As you probably know, we parted ways with Druid City earlier this year towards the end of Q1. It was absolutely an amicable parting of ways. We've loved everything we've created with Druid City, but the pandemic was rough, as it was for everybody.
We realized at that point that as much as we love the more intense, or these larger gameplay games with miniatures, or roleplaying games, it isn't necessarily our forte. It was hard to sustain them.
I was talking to somebody a little while ago and saying it's like you're in a relationship, and at some point, you realize you both want different things in life. It doesn't mean that you both don't like each other or things are not working out. It's just that you want different things.
That's what happened. We decided to focus more on the mass market, mass games, kids IP. Frankly, if you're familiar with Skybound's structure, we have all these different lines of businesses. Skybound is an entertainment studio with different lines.
There's video games, there's merchandise and tabletop, there's film and TV, audio, podcast. For us, we also wanted to align ourselves with the bigger business, where a lot of it could be hey, if there is an IP that comes from film and TV, let's take that and develop it into games that can go in the mass market.
We are focused on party games, kids and family games. We are also aligning ourselves with creating more games based on our comics IP.
Comics is the bedrock of Skybound. As you know, our success in The Walking Dead IP and Invincible recently with the Amazon Prime show has been so fantastic that we also want to do a lot more of that. Directionally, that's where we are headed.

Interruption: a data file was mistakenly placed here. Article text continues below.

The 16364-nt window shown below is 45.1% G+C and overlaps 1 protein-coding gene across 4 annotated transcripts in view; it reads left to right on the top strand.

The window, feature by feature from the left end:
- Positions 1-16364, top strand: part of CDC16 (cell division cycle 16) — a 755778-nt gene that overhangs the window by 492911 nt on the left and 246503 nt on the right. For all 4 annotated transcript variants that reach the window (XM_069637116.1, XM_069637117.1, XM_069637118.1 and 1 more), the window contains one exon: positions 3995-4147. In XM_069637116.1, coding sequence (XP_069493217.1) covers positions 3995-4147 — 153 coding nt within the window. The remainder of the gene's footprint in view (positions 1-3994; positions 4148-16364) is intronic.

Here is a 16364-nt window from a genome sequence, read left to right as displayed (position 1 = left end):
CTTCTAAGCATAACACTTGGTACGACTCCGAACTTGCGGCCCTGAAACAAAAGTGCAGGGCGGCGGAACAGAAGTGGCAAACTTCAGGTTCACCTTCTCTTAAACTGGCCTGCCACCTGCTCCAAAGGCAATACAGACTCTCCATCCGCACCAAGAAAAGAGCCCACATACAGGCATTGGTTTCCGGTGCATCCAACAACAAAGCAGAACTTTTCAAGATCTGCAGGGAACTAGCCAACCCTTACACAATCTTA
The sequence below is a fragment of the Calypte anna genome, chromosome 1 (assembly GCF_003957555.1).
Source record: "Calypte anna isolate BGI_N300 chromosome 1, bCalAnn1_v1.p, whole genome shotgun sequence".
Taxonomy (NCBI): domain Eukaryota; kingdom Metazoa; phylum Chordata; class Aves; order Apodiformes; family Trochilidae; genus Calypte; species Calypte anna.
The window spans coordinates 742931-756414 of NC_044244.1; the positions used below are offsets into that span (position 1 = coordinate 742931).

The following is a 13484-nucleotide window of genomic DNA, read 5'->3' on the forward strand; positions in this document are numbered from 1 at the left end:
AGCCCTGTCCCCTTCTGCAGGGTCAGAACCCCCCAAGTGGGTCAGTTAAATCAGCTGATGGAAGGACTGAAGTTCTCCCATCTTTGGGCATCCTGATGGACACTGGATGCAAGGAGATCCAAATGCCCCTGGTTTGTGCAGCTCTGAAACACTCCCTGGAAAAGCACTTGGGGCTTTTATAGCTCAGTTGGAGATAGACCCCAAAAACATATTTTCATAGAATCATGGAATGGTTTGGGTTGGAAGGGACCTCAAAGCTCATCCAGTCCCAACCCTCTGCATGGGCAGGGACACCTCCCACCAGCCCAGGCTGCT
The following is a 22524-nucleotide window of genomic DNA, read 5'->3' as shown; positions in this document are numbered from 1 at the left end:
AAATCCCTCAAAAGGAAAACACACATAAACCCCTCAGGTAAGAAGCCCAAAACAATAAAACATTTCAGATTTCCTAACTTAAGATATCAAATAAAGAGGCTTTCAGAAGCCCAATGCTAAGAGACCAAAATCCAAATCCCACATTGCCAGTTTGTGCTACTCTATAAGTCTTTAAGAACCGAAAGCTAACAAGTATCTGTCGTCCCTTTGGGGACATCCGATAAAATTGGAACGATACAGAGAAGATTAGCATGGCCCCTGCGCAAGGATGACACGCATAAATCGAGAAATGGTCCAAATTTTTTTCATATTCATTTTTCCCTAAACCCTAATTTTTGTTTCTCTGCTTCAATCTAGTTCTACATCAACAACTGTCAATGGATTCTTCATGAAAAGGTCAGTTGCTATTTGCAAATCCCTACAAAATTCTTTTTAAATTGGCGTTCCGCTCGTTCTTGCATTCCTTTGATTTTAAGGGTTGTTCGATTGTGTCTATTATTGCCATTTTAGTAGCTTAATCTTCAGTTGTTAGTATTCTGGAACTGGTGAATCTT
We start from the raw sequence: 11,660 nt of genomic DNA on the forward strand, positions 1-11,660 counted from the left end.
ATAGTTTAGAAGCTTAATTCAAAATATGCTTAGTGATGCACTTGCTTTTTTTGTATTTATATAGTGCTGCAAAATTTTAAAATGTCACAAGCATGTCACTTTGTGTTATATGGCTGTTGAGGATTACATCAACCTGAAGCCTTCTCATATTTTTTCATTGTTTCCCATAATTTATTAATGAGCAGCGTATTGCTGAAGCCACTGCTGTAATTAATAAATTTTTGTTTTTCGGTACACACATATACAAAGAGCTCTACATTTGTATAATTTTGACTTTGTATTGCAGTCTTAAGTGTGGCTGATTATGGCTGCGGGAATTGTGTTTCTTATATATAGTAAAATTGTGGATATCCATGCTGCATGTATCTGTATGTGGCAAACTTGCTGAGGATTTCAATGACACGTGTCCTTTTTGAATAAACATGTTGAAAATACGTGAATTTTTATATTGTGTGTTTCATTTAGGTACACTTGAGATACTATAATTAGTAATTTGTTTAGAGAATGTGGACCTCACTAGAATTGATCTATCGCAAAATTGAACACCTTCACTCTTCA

It sounds like you're pivoting away from more hobby-oriented games and toward more mass games and toward your own IP. Where does that put a game like your licensed The Walking Dead game with Mantic Games? Are you looking to do that kind of thing more in house in the future? Or is that too hobby and you still want to do the hobby stuff as licensed products and just do mass versions?
That's the direction. We want our community to have those games. It's just in house, we are not building that capability.
You said you're also in charge of your direct-to-consumer efforts and Kickstarters. Can you give us a feel for what kinds of games, or what percentage of your games you're going to do through Kickstarter initially and what things might go directly to trade?